Friday, March 12, 2010
Mule Days Music
The music for the Mule Days documentary should sound something like how this photograph looks. Just barely pre-blues, strings and harmonica, trumpet and slide guitar. We're making a movie about Americana and nostalgia and fading ways of life. There's already an interesting push and pull between the past and future and where our characters are going, and I think the music can play along with these themes very well.
The latest Mule Clip is without any soundtrack, except for two songs played at the parade and the opening ceremony: "Yankee Doodle Dandy" and "Star Spangled Banner." I think this is very telling of the kind of event Mule Days is. It looks for a kind of classic Americanism when cowboys were stars and packing was still a relevant means of transportation. Our characters are either immersed in that culture, hanging onto it, or (in the case of the clown), just coming out of it.
The previous draft has a song I'm using as a place holder: "1000 Miles" by The Dirty Three. It comes in at the 2:15-ish mark if you want to listen to it. This song gets at some emotions that I'd like to keep exploring. It takes that Americana and spits it out the other end, where shit gets weird and you don't know what's going to happen. On one hand it sounds nostalgic, but when you listen to it you know that whatever its nostalgic for probably didn't exist in the first place. I love this idea: nostalgia for something that was never there. That's how I hope our music sounds.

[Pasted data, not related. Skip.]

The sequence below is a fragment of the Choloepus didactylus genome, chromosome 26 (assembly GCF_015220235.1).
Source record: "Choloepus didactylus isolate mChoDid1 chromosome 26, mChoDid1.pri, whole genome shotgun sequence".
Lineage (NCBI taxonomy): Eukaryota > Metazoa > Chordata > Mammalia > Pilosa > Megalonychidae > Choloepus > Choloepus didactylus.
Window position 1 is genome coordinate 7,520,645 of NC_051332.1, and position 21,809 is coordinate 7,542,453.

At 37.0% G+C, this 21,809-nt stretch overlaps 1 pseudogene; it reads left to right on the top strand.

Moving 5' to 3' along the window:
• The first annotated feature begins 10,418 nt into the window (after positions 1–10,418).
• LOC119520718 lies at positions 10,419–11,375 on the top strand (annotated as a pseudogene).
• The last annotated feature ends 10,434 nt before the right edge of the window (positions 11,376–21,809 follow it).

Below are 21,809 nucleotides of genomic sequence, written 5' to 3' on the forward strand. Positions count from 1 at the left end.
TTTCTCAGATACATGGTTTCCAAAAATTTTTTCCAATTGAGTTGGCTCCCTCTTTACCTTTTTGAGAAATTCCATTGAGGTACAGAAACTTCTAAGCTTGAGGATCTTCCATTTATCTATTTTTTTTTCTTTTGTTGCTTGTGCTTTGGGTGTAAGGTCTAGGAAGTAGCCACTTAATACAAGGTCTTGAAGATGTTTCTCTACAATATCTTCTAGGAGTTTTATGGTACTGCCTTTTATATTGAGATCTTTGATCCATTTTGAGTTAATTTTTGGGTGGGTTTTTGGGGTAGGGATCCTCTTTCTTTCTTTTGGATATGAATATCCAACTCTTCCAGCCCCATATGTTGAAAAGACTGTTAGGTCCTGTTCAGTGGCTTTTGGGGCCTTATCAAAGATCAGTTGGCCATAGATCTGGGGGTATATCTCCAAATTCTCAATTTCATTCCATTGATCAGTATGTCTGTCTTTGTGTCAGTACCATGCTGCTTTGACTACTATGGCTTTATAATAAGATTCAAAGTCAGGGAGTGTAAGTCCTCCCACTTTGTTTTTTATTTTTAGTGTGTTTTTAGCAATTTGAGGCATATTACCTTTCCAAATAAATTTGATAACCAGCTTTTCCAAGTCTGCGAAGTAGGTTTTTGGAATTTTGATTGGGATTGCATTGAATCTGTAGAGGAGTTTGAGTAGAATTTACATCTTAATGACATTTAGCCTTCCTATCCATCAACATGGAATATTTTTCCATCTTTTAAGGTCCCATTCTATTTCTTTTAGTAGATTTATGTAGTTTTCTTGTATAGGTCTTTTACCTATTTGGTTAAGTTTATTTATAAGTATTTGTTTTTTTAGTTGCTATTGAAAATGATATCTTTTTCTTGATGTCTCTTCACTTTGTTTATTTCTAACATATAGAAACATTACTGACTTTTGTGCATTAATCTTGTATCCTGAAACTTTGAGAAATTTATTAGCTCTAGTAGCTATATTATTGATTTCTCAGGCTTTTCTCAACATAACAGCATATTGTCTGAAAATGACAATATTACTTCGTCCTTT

There was a time in the 60's and 70's when American folk music really captured this feeling of being in limbo between remembering and going somewhere. I'm thinking about Bob Dylan, The Band, Neil Young, and Joan Baez. Its still around today, too; Bonnie Prince Billy, Nick Cave, Tom Waits. These have been huge inspirations for the film and for the music.
Whenever I edit, I always throw on an album in the background to set a tone. Neil Young's "After the Goldrush" has been a big staple.
From day one we've talked about Bonnie.
Here's a nutty version of 1000 Miles with an intro by my man Warren Ellis.
And, of course:
Combine this kind of music with an atmospheric bend, like the stuff at the beginning of this Nels Cline video, and you're arriving at the sound I think Mule Days should have.
We'll be recording a fairly small amount of music. My guess is 4-5 minutes MAXIMUM. As you can see from the two clips, "1000 Miles" and "Star Spangled" are used mainly as chapter breaks, or musical bridges between different scenes. I'm not looking for wall-to-wall sound, I'm looking for punctuation.
With all this in mind, maybe the music should sound more like this photograph than the last one.